NASA Administrator Bill Nelson and members of Roger Chaffee’s family at the dedication of the Apollo 1 monument, Arlington National Cemetery, June 2, 2022. Photo credit: NASA/Bill Ingalls.

In a statement to SpacePolicyOnline.com on June 3, Rep. Johnson, chair of the House Science, Space and Technology Committee, said:

“I am thrilled that the Apollo 1 Memorial to honor astronauts Virgil “Gus” Grissom, Edward White II, and Roger Chaffee is finally a reality.  It took the efforts of many individuals, and I was pleased to be able to help get the legislation authorizing it enacted into law.  The Apollo 1 Memorial is a fitting tribute to these American heroes and the sacrifice they made to advance space exploration, and I look forward to visiting it in person.”

The Apollo 1 monument is located in Section 3 of the cemetery close to the graves of Grissom and Chaffee.The memorials to the Columbia and Challenger crews are in Section 46, about a 10 minute walk away.

Map of Arlington National Cemetery and surrounding area. Credit: ANC.

The monument is sponsored by the Challenger Center, a K-12 STEM education non-profit created by the families of the Challenger astronauts, and AIA.

L-R: Eric Fanning, President and CEO, Aerospace Industries Association; Lance Bush, President and CEO, The Challenger Center, and Bill Nelson, NASA Administrator, at the dedication of the Apollo 1 monument, Arlington National Cemetery, June 2, 2022. Photo credit: NASA/Bill Ingalls.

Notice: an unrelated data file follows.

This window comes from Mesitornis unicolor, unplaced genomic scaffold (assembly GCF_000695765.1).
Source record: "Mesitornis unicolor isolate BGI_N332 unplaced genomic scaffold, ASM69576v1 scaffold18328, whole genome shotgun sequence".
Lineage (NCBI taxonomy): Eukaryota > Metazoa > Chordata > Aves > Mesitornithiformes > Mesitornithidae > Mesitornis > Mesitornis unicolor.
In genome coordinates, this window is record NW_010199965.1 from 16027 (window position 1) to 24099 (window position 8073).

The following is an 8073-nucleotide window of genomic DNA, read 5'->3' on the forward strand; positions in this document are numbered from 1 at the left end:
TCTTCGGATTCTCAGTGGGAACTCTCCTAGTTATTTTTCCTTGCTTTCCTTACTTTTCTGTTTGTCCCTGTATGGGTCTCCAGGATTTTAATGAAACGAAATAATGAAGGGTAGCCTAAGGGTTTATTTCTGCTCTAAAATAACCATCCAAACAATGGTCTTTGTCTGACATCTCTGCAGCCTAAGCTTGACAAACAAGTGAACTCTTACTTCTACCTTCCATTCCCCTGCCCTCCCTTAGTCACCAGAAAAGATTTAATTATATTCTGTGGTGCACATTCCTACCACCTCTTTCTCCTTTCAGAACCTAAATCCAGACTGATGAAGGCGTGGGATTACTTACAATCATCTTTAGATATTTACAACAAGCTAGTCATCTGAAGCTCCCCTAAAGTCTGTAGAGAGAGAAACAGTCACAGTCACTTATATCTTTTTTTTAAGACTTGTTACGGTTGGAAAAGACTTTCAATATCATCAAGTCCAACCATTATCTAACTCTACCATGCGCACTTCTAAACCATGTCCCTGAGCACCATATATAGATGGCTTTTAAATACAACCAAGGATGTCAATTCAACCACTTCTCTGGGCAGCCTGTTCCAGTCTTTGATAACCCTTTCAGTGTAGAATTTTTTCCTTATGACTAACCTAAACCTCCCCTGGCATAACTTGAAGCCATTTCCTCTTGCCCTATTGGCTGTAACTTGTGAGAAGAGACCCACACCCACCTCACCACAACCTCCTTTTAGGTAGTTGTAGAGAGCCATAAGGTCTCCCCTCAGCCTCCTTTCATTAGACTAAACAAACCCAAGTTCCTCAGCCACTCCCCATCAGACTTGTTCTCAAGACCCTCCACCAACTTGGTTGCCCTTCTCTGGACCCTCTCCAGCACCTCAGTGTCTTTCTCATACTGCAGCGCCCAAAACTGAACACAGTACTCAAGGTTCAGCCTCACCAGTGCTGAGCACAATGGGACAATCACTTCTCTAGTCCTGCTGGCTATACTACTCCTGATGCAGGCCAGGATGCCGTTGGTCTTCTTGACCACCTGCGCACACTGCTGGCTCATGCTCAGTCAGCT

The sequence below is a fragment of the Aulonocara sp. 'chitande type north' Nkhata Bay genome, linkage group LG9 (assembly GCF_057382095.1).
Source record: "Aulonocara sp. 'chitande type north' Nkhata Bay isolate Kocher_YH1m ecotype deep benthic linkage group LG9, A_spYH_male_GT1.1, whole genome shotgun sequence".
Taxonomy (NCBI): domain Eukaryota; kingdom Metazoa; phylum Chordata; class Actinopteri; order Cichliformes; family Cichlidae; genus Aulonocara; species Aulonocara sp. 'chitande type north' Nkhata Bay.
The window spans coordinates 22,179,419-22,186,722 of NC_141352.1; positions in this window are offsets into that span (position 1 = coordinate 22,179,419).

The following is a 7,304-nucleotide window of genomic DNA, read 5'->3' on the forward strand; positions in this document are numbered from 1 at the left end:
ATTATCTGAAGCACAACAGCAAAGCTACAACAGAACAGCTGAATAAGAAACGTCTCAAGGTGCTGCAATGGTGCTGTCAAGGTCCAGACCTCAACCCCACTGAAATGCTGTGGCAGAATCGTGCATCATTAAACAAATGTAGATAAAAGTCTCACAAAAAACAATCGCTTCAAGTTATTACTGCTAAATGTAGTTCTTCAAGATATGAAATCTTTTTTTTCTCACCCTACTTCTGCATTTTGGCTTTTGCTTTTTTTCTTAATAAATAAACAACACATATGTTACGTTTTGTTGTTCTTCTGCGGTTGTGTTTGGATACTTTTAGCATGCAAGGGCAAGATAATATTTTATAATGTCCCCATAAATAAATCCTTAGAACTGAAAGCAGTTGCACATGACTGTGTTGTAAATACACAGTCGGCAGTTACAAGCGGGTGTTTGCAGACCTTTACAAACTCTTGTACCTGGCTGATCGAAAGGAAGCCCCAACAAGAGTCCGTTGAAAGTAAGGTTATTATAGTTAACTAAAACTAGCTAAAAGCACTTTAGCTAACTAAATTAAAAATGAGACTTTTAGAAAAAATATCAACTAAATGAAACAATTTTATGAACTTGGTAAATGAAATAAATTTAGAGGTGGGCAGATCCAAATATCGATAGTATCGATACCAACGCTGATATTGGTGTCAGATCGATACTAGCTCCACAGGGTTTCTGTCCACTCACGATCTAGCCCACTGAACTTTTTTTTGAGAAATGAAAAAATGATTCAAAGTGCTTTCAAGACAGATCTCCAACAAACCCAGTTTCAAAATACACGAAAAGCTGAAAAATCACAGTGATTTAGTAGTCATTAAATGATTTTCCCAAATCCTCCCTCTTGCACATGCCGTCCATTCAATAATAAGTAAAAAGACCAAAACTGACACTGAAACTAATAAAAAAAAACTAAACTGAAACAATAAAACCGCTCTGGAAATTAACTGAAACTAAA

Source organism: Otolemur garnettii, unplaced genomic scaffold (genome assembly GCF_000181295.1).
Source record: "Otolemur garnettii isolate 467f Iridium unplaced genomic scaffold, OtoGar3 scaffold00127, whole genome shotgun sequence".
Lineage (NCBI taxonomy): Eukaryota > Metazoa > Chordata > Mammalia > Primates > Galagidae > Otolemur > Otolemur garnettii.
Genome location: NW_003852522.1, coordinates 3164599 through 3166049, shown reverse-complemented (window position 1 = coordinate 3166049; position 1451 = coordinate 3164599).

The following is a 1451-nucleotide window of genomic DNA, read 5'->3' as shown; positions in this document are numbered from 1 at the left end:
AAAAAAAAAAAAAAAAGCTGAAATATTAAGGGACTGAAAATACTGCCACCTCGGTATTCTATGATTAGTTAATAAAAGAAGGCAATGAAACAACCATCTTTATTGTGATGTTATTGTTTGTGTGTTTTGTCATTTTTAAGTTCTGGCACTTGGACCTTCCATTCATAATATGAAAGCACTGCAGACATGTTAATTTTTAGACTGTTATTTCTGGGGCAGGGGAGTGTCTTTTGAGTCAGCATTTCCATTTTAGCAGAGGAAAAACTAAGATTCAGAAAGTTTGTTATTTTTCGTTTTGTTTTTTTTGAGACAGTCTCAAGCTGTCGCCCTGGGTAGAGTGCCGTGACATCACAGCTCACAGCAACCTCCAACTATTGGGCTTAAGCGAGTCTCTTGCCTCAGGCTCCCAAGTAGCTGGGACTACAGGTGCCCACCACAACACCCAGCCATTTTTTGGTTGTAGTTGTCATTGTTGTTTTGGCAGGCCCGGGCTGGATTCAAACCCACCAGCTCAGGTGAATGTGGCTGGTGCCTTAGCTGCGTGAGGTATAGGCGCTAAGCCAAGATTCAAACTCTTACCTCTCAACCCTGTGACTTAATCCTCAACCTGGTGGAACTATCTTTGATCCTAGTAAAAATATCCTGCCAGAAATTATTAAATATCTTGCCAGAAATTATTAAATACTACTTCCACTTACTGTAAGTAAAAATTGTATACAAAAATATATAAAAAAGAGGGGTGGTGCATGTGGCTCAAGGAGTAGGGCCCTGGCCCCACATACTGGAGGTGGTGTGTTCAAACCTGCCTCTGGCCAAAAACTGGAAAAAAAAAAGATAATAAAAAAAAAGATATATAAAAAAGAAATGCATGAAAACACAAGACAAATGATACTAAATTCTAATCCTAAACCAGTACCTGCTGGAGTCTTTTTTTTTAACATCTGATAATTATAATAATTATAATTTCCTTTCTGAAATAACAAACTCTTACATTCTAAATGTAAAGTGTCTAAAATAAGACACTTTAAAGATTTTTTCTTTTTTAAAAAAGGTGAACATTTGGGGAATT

In a joint press release on June 3, Fanning and Bush said they worked with the crew’s families, NASA and the space industry to create the memorial, which was fully funded by private donations including from Aerojet Rocketdyne, the Aerospace Corporation, Boeing, Leidos, L3Harris, Lockheed Martin, Marotta Controls, and Northrop Grumman.

Fanning said the memorial serves “as a reminder of the sacrifices astronauts and their families have made in our pursuit of the new frontier of space.” Bush added that it “ensures that the public recognizes the Apollo 1 crew as integral to the success of the Apollo program and the continued exploration of space for the benefit of humanity.”

In an interview today, Bush recounted the more than 6-year journey that led to the dedication. In 2015, he and two colleagues from AIA, Frank Slazer and Ed Goldstein, decided it was long past time for the Apollo 1 crew to have a memorial at ANC. What they needed was permission from the Apollo 1 families, help from Congress to pass a law similar to those for the Challenger and Columbia crew memorials, and funding. As President of the Challenger Center, Bush had come to know the Apollo 1 families. They were enthusiastic. He and AIA worked with Rep. Johnson and her staff and many other members of Congress to get the provision in the FY2018 NDAA, but it did not provide any funding. For that, AIA reached out to its members.